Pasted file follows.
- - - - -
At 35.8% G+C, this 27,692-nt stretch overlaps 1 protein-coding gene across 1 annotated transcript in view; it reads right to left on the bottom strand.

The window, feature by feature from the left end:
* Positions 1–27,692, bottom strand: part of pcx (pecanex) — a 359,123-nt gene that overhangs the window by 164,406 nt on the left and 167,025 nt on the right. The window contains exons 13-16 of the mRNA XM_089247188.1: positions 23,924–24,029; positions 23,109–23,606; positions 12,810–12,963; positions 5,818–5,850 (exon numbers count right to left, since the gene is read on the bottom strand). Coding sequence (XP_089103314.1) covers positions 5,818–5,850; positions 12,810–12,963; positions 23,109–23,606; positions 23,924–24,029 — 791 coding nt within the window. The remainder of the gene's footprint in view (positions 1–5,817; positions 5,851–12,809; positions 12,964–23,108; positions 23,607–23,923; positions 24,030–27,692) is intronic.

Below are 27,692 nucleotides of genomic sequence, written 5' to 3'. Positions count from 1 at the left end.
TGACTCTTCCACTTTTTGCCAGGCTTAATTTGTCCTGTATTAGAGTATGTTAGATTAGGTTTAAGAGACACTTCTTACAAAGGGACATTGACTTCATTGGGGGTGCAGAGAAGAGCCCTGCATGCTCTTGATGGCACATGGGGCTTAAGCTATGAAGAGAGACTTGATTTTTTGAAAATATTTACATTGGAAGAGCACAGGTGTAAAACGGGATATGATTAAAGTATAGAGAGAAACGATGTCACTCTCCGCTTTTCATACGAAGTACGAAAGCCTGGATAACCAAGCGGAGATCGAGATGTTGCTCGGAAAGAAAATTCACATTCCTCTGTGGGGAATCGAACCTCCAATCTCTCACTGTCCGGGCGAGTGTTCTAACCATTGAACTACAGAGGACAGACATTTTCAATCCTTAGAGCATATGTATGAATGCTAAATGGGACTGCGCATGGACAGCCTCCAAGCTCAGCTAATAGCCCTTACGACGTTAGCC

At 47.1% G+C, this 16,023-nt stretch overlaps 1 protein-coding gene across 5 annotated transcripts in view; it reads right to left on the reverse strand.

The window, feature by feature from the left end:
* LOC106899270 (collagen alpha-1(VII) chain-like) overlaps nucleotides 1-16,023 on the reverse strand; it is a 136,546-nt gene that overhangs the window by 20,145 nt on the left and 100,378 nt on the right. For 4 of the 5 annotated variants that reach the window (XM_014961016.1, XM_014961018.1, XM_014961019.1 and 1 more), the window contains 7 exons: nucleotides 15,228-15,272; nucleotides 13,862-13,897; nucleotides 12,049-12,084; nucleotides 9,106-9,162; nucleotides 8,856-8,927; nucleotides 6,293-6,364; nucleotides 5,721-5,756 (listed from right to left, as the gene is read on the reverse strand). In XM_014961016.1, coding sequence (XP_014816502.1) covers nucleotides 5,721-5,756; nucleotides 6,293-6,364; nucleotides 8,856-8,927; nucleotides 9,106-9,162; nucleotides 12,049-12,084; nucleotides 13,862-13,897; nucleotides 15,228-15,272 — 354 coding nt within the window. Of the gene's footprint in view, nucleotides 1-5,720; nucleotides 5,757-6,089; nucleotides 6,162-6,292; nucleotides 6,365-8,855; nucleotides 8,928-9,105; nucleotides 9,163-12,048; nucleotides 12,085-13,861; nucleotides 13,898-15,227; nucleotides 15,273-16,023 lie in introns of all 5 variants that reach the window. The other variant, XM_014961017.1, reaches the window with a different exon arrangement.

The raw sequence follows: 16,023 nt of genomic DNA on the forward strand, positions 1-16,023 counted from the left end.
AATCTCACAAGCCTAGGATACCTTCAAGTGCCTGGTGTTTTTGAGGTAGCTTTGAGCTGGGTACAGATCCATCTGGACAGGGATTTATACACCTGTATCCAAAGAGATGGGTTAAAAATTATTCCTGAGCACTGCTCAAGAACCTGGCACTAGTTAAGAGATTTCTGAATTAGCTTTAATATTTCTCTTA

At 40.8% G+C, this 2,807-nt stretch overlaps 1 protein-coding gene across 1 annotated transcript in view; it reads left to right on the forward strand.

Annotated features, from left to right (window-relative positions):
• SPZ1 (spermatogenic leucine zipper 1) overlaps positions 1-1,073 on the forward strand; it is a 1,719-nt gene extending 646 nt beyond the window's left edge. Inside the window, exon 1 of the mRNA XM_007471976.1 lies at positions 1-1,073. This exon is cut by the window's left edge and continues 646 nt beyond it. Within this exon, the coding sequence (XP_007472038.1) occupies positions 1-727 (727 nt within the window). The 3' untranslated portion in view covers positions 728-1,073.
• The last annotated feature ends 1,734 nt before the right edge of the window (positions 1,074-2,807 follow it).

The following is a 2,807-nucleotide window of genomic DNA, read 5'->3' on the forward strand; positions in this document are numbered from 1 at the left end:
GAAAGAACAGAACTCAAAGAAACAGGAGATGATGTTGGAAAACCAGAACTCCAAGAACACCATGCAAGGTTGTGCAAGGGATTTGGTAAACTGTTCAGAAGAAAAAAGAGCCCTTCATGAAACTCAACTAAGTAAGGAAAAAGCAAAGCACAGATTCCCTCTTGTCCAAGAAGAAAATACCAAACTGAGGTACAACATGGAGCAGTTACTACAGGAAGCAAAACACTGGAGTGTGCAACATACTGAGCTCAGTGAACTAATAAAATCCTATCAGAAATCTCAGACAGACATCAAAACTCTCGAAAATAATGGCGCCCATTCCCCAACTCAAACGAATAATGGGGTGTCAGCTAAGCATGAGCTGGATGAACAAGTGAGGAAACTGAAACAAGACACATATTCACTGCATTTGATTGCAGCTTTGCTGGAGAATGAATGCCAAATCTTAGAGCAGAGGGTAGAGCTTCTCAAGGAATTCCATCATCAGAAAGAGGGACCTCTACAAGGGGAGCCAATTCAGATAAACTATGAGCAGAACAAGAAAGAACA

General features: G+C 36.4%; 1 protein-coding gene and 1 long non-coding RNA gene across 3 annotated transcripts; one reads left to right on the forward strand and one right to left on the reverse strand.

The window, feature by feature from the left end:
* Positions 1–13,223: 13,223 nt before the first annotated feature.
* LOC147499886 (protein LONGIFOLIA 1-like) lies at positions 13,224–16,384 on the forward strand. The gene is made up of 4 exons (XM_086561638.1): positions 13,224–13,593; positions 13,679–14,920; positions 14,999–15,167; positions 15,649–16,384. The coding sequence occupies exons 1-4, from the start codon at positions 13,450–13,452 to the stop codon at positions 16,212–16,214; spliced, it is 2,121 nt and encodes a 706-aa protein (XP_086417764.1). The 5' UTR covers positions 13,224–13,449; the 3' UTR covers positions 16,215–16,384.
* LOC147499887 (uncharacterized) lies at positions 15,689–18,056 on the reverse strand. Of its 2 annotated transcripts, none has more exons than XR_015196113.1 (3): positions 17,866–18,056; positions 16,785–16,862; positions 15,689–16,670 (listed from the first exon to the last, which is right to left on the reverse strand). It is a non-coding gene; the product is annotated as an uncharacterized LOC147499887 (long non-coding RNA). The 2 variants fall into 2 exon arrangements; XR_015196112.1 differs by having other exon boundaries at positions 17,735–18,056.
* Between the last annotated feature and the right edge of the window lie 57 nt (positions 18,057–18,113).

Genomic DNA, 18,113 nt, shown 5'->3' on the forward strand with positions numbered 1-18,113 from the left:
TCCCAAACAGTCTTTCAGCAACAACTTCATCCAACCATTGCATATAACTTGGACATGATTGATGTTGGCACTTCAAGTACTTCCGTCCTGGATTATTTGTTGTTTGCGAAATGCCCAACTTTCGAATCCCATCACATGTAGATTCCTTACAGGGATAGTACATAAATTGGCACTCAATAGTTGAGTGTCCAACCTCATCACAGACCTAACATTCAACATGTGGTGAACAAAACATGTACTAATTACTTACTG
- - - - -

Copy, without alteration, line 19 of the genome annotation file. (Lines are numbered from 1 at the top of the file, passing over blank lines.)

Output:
* Positions 1–13,223: 13,223 nt before the first annotated feature.